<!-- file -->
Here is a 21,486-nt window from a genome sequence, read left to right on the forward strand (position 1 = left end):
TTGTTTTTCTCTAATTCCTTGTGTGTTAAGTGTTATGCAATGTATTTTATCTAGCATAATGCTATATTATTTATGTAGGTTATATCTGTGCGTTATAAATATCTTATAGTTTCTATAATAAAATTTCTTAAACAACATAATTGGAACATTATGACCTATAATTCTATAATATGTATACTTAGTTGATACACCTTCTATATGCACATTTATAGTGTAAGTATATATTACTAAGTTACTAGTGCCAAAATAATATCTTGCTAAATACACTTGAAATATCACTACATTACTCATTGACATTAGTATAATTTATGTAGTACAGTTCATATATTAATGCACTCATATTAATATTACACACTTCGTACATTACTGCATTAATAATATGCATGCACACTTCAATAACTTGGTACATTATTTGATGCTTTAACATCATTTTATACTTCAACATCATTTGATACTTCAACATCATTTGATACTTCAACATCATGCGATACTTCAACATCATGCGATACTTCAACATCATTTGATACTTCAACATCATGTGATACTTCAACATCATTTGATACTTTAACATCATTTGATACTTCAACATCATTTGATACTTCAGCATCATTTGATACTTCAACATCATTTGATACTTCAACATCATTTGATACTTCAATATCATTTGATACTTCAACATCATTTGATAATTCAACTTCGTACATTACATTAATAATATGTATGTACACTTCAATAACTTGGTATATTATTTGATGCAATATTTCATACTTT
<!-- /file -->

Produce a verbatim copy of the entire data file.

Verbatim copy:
Here is a 21,486-nt window from a genome sequence, read left to right on the forward strand (position 1 = left end):
TTGTTTTTCTCTAATTCCTTGTGTGTTAAGTGTTATGCAATGTATTTTATCTAGCATAATGCTATATTATTTATGTAGGTTATATCTGTGCGTTATAAATATCTTATAGTTTCTATAATAAAATTTCTTAAACAACATAATTGGAACATTATGACCTATAATTCTATAATATGTATACTTAGTTGATACACCTTCTATATGCACATTTATAGTGTAAGTATATATTACTAAGTTACTAGTGCCAAAATAATATCTTGCTAAATACACTTGAAATATCACTACATTACTCATTGACATTAGTATAATTTATGTAGTACAGTTCATATATTAATGCACTCATATTAATATTACACACTTCGTACATTACTGCATTAATAATATGCATGCACACTTCAATAACTTGGTACATTATTTGATGCTTTAACATCATTTTATACTTCAACATCATTTGATACTTCAACATCATTTGATACTTCAACATCATGCGATACTTCAACATCATGCGATACTTCAACATCATTTGATACTTCAACATCATGTGATACTTCAACATCATTTGATACTTTAACATCATTTGATACTTCAACATCATTTGATACTTCAGCATCATTTGATACTTCAACATCATTTGATACTTCAACATCATTTGATACTTCAATATCATTTGATACTTCAACATCATTTGATAATTCAACTTCGTACATTACATTAATAATATGTATGTACACTTCAATAACTTGGTATATTATTTGATGCAATATTTCATACTTT